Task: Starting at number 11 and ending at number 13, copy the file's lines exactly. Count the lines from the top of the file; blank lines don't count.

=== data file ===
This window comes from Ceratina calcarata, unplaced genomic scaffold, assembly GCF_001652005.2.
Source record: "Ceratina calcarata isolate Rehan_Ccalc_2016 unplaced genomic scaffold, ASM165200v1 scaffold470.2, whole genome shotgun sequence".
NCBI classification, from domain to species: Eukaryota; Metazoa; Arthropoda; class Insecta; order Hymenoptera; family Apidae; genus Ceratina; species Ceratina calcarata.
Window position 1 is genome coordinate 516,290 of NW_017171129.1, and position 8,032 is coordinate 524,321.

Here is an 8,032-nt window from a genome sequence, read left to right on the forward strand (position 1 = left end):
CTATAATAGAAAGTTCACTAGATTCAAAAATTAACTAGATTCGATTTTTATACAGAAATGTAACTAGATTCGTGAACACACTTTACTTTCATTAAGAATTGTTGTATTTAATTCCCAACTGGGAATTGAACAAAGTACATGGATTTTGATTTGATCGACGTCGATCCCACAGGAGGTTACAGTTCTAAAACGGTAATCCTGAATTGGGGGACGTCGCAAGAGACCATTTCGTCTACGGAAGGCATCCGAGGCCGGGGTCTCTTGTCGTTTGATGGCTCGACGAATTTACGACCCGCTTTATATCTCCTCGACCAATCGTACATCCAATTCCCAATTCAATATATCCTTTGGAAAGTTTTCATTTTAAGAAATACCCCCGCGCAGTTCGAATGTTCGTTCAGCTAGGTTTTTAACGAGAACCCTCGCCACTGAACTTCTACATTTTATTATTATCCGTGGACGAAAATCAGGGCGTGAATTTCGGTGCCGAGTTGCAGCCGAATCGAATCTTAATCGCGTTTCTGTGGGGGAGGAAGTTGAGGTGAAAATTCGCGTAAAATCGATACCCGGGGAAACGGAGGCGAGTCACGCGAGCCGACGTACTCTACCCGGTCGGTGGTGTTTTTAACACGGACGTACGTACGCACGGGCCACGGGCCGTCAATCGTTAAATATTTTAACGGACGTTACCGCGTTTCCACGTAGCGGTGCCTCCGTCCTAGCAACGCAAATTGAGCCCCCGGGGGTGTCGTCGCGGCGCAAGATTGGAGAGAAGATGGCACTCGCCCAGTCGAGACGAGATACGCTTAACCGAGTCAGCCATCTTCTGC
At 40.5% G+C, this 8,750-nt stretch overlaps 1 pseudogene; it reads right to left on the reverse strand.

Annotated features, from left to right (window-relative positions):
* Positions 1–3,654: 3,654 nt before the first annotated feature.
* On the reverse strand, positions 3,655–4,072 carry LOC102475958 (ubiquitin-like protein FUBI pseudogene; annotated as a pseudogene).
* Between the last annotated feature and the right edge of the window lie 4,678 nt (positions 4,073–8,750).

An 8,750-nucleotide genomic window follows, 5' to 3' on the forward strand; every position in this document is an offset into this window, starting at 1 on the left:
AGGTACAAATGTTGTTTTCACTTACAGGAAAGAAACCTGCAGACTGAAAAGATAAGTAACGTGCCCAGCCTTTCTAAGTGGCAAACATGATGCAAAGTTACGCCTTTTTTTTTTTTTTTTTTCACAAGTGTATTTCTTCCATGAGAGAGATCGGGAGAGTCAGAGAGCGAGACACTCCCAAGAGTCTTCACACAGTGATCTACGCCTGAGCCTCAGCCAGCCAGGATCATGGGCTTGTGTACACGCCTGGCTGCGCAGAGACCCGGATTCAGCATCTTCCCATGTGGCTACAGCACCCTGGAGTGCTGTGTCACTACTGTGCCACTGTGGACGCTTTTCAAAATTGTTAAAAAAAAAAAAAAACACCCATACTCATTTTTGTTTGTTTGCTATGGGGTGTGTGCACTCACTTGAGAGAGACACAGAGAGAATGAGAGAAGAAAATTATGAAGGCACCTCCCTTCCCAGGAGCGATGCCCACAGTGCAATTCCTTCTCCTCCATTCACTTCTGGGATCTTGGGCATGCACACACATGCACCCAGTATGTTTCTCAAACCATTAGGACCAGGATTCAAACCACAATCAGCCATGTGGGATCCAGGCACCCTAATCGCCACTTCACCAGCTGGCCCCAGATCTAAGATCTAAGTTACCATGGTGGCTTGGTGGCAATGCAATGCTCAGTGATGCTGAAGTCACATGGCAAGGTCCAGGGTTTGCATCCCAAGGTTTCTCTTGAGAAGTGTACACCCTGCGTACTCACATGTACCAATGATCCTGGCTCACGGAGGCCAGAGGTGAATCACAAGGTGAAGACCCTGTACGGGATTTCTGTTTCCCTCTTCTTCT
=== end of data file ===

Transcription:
* Between the last annotated feature and the right edge of the window lie 4,678 nt (positions 4,073–8,750).

An 8,750-nucleotide genomic window follows, 5' to 3' on the forward strand; every position in this document is an offset into this window, starting at 1 on the left:
AGGTACAAATGTTGTTTTCACTTACAGGAAAGAAACCTGCAGACTGAAAAGATAAGTAACGTGCCCAGCCTTTCTAAGTGGCAAACATGATGCAAAGTTACGCCTTTTTTTTTTTTTTTTTTCACAAGTGTATTTCTTCCATGAGAGAGATCGGGAGAGTCAGAGAGCGAGACACTCCCAAGAGTCTTCACACAGTGATCTACGCCTGAGCCTCAGCCAGCCAGGATCATGGGCTTGTGTACACGCCTGGCTGCGCAGAGACCCGGATTCAGCATCTTCCCATGTGGCTACAGCACCCTGGAGTGCTGTGTCACTACTGTGCCACTGTGGACGCTTTTCAAAATTGTTAAAAAAAAAAAAAAACACCCATACTCATTTTTGTTTGTTTGCTATGGGGTGTGTGCACTCACTTGAGAGAGACACAGAGAGAATGAGAGAAGAAAATTATGAAGGCACCTCCCTTCCCAGGAGCGATGCCCACAGTGCAATTCCTTCTCCTCCATTCACTTCTGGGATCTTGGGCATGCACACACATGCACCCAGTATGTTTCTCAAACCATTAGGACCAGGATTCAAACCACAATCAGCCATGTGGGATCCAGGCACCCTAATCGCCACTTCACCAGCTGGCCCCAGATCTAAGATCTAAGTTACCATGGTGGCTTGGTGGCAATGCAATGCTCAGTGATGCTGAAGTCACATGGCAAGGTCCAGGGTTTGCATCCCAAGGTTTCTCTTGAGAAGTGTACACCCTGCGTACTCACATGTACCAATGATCCTGGCTCACGGAGGCCAGAGGTGAATCACAAGGTGAAGACCCTGTACGGGATTTCTGTTTCCCTCTTCTTCT